Right away, Dayne became the starting running back for the Wisconsin Badgers. Many future NFL players are broken in slowly during their college careers, but Dayne was the exception.
He made his debut in Wisconsin’s 1996 season opener versus Eastern Michigan. With the Badgers comfortably ahead in the fourth quarter, Alvarez inserted Dayne into the contest, and he gained 42 yards on five consecutive carries, including his first touchdown.
In the team’s fourth game, Dayne played in the first quarter for the first time, rolling up 129 yards, which was the first time he went over the 100-yard mark. The following week, he started for the first time and ran for 65 yards against Ohio State University.
Then against Northwestern on Oct. 19, Dayne had his first college blooper. He gained 139 yards on the day, but he fumbled a handoff in crunch time, allowing Northwestern to score what turned out to be the winning touchdown with 37 seconds left in the fourth quarter.
Four times that season, Dayne gained over 200 yards, including a 339-yard performance on Nov. 30 versus the University of Hawaii. He then had 246 yards and three touchdowns as the Badgers defeated the Utah Utes 38-10 in the Copper Bowl, earning him game MVP honors.
On the year, Dayne finished with 2,109 yards, 21 touchdowns and 6.5 yards per carry, mammoth numbers for anyone, but especially a freshman. Those numbers earned him All-America honors that season.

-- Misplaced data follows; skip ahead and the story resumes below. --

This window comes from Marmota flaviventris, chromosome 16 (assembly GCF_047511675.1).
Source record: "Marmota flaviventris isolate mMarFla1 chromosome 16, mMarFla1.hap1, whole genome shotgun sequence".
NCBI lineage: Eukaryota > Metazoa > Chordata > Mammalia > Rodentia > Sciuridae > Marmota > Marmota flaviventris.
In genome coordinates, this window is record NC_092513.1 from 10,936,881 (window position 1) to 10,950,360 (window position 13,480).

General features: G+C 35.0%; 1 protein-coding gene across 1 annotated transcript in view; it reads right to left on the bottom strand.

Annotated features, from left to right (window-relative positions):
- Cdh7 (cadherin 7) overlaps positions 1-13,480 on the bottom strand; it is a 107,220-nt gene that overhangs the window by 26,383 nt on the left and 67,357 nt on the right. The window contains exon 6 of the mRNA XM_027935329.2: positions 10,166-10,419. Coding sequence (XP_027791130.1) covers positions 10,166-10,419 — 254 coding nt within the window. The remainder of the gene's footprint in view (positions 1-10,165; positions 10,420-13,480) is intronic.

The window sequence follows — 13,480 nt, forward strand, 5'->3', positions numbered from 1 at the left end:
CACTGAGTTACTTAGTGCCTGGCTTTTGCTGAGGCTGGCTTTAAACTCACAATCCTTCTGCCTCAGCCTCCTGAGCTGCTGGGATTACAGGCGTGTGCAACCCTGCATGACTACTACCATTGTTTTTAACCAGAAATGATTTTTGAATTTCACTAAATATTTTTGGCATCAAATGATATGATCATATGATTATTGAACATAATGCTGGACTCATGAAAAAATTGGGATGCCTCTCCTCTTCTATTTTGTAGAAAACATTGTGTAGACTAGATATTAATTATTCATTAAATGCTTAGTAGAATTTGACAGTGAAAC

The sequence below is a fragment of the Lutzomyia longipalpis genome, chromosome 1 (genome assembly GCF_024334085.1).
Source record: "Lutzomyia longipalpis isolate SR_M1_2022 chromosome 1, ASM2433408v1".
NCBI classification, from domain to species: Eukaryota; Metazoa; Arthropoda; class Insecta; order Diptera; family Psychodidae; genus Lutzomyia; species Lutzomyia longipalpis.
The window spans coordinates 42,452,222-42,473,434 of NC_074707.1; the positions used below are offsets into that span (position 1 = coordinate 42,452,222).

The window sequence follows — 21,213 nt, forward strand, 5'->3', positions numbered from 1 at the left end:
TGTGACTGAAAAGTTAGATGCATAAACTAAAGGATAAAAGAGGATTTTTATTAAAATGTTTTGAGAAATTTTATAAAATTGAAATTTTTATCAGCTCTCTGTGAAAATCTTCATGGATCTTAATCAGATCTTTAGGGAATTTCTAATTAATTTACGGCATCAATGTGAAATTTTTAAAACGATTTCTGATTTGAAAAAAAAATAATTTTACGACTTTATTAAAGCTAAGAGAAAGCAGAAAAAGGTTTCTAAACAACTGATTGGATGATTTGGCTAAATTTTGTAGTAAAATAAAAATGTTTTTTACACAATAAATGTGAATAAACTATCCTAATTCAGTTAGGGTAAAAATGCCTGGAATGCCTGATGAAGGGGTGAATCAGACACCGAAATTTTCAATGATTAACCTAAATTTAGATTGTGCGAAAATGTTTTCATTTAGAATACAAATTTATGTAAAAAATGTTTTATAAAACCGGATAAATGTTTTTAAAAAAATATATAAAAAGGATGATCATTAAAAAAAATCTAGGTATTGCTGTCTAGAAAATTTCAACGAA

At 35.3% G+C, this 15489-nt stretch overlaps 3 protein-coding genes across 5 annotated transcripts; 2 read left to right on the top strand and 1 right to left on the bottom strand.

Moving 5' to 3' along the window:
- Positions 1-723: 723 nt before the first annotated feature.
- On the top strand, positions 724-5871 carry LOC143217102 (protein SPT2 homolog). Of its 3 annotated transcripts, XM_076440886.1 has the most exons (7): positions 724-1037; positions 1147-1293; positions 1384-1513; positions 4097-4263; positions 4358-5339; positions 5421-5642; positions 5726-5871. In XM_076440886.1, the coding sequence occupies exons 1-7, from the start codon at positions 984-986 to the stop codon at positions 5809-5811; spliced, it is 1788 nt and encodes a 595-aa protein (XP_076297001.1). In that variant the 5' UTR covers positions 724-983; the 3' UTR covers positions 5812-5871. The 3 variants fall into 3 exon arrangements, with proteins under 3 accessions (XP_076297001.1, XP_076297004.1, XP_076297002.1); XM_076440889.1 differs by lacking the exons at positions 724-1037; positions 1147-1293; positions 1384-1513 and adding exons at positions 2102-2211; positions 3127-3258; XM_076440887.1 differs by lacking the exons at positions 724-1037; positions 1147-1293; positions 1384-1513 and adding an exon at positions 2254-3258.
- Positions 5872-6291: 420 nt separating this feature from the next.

When he started his sophomore season, there was already talk that he was a leading candidate for the Heisman Trophy, and he wasn’t the usual candidate.
Unlike many gridiron stars, Dayne was soft-spoken and even reserved, which may be a residual effect of the childhood adversity he dealt with regarding his parents. He let his game do the talking, and he was willing to do as much heavy lifting as his team needed him to do in order to win ballgames.
The 1997 season saw him get banged up, as he sustained a pinched nerve in his right shoulder, a groin injury and a sprained ankle. But he missed just two contests and still managed to put up 1,457 yards and 15 touchdowns that year.
Although his numbers were not quite as gaudy as they were in 1996, and although he didn’t win the Heisman, he had put the entire college football landscape on notice. He became one of a handful of running backs to accumulate at least 1,000 yards in both his freshman and sophomore seasons.
On Sept. 19, 1998, in just the third game of his junior season, Dayne broke the Wisconsin record for career rushing yards, which had been held for 23 years by Billy Marek.
In Wisconsin’s final contest of the regular season, which came against Penn State, Dayne sustained an injury where a muscle was torn away from his collarbone. But he returned to the game and gained 95 yards on the day to give his team a 24-3 win and a spot in the Rose Bowl.
The Badgers’ opponent there would be the sixth-ranked University of California, Los Angeles. Before a crowd of over 93,000 in Pasadena, Calif., Dayne showed a national audience that he was the real deal, running for 246 yards and four touchdowns to lift Wisconsin to a 38-31 victory.